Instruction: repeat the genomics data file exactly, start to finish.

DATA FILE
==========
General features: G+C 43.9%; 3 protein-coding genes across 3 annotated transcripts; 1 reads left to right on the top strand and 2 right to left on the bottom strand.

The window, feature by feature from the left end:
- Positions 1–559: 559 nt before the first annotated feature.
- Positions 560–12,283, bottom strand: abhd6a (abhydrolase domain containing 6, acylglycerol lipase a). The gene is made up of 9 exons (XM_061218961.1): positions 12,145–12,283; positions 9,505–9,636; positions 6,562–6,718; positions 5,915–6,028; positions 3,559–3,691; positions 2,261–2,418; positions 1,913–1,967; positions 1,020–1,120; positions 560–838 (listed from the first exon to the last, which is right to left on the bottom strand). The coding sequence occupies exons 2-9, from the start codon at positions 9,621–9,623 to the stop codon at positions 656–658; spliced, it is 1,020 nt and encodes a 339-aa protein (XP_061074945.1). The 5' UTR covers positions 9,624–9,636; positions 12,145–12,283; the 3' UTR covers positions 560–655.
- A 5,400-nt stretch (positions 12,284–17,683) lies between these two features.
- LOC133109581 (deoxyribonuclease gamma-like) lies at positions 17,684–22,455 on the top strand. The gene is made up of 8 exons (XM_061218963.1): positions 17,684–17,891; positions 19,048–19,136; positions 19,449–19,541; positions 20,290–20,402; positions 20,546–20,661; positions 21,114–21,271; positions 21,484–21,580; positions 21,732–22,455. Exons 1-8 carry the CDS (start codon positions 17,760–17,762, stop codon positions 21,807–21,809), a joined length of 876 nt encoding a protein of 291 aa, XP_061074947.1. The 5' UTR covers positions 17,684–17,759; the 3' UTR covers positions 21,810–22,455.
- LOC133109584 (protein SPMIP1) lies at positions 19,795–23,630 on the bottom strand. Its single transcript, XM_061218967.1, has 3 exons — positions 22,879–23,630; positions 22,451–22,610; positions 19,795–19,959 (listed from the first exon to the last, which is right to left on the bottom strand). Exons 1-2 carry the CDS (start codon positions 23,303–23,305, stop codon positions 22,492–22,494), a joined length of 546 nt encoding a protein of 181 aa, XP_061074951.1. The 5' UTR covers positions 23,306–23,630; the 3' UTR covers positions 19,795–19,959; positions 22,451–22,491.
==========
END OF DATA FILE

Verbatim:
General features: G+C 43.9%; 3 protein-coding genes across 3 annotated transcripts; 1 reads left to right on the top strand and 2 right to left on the bottom strand.

The window, feature by feature from the left end:
- Positions 1–559: 559 nt before the first annotated feature.
- Positions 560–12,283, bottom strand: abhd6a (abhydrolase domain containing 6, acylglycerol lipase a). The gene is made up of 9 exons (XM_061218961.1): positions 12,145–12,283; positions 9,505–9,636; positions 6,562–6,718; positions 5,915–6,028; positions 3,559–3,691; positions 2,261–2,418; positions 1,913–1,967; positions 1,020–1,120; positions 560–838 (listed from the first exon to the last, which is right to left on the bottom strand). The coding sequence occupies exons 2-9, from the start codon at positions 9,621–9,623 to the stop codon at positions 656–658; spliced, it is 1,020 nt and encodes a 339-aa protein (XP_061074945.1). The 5' UTR covers positions 9,624–9,636; positions 12,145–12,283; the 3' UTR covers positions 560–655.
- A 5,400-nt stretch (positions 12,284–17,683) lies between these two features.
- LOC133109581 (deoxyribonuclease gamma-like) lies at positions 17,684–22,455 on the top strand. The gene is made up of 8 exons (XM_061218963.1): positions 17,684–17,891; positions 19,048–19,136; positions 19,449–19,541; positions 20,290–20,402; positions 20,546–20,661; positions 21,114–21,271; positions 21,484–21,580; positions 21,732–22,455. Exons 1-8 carry the CDS (start codon positions 17,760–17,762, stop codon positions 21,807–21,809), a joined length of 876 nt encoding a protein of 291 aa, XP_061074947.1. The 5' UTR covers positions 17,684–17,759; the 3' UTR covers positions 21,810–22,455.
- LOC133109584 (protein SPMIP1) lies at positions 19,795–23,630 on the bottom strand. Its single transcript, XM_061218967.1, has 3 exons — positions 22,879–23,630; positions 22,451–22,610; positions 19,795–19,959 (listed from the first exon to the last, which is right to left on the bottom strand). Exons 1-2 carry the CDS (start codon positions 23,303–23,305, stop codon positions 22,492–22,494), a joined length of 546 nt encoding a protein of 181 aa, XP_061074951.1. The 5' UTR covers positions 23,306–23,630; the 3' UTR covers positions 19,795–19,959; positions 22,451–22,491.